Hoosier Farmers and Families Need the Senate to Stand Up for Science

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Indiana families will be hurt with higher costs if a group of anti-science activists get mandatory "warning" labeling laws on foods with genetically modified organisms passed in states around the country.

These misguided efforts to label GMOs are going on despite the fact that the world’s leading health and regulatory authorities, including the World Health Organization, the American Medical Association, the National Academy of Sciences and over 2,000 peer-reviewed studies, have concluded that genetically modified foods are safe for human consumption.

These laws could drive up the cost of food by $500 per family, according to a study by a Cornell University professor.

That’s why we need Senators Joe Donnelly and Dan Coats to act quickly to support the bipartisan Safe and Accurate Food Labeling Act, which passed the House earlier this summer with a strong 275-150 vote – including support from 45 House Democrats and seven of the nine members of the Indiana delegation. In addition, it is also notable that the House overwhelming rejected by a three-to-one margin a proposal to mandate GMO labeling across the country.

Farmers have been purposefully altering the genetic makeup of crops and livestock since domestic agriculture began thousands of years ago. Even the Mayan civilization adopted early hybrids of corn for better cultivation and higher yields.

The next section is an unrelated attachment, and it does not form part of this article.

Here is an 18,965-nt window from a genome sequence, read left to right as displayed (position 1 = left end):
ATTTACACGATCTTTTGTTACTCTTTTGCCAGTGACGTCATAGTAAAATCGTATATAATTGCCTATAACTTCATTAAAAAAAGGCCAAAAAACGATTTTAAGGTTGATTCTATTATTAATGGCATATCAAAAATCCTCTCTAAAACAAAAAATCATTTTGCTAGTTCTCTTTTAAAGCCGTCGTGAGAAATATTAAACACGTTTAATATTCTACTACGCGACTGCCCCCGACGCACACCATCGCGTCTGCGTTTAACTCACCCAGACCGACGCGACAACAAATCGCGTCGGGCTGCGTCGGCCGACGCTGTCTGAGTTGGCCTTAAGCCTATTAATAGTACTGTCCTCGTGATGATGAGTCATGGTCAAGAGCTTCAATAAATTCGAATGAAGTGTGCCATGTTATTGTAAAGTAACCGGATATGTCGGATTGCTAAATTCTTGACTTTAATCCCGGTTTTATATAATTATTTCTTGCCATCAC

GMOs allow today’s farmers to be better stewards of the environment. Cultivating genetically modified (GM) crops requires less water, uses less land and necessitates less pesticide use than conventional crops. In fact, according to a recent study, GM crops reduce pesticide use by 37 percent.

Because GM crops require fewer resources, they cost farmers less to cultivate and produce higher yields – translating to lower costs for grocery shoppers and American families. Biotechnology is a critical tool to help Indiana farmers meet the growing demand for food, with GM foods feeding over 300 million Americans.

That’s why a patchwork of state labeling laws would wreak havoc on Indiana and on our national food supply. Indiana farmers could soon have to face confusing new mandates, requiring them to segregate GM and conventional crops and establish separate manufacturing facilities depending on what state their products were being delivered to. 

The U.S. food supply system needs a national approach to food labeling so people have consistent rules on labels no matter where they live or shop. The Safe and Accurate Food Labeling Act would ensure that the U.S. Department of Agriculture and the Food and Drug Administration remain the authority in food labeling – a responsibility they’ve retained for over 100 years. The bill would also create a uniform national standard for GMO-free labels which companies could opt in to – similar to the popular USDA-Certified Organic program.

Anti-GMO groups are waging a misinformation campaigned aimed at demonizing this common technology, with families and Hoosier farmers in the crosshairs. It is imperative that the Senate pass a uniform standard for the country.

The Safe and Accurate Food Labeling Act is supported by nearly 500 organizations, from farmers to food banks, who understand the impact a state patchwork of food labeling laws would have on our national food supply system.  We need Senators Donnelly and Coats to stand up for science and work win approval of this common-sense legislation. 

Dave Lowe is a farmer from Dunkirk, Ind. and serves as president of the Indiana Soybean Alliance. Herb Ringel is a farmer from Wabash, Ind. and is president of the Indiana Corn Growers Association. Learn more at www.indianasoybean.com and www.incorn.org. 

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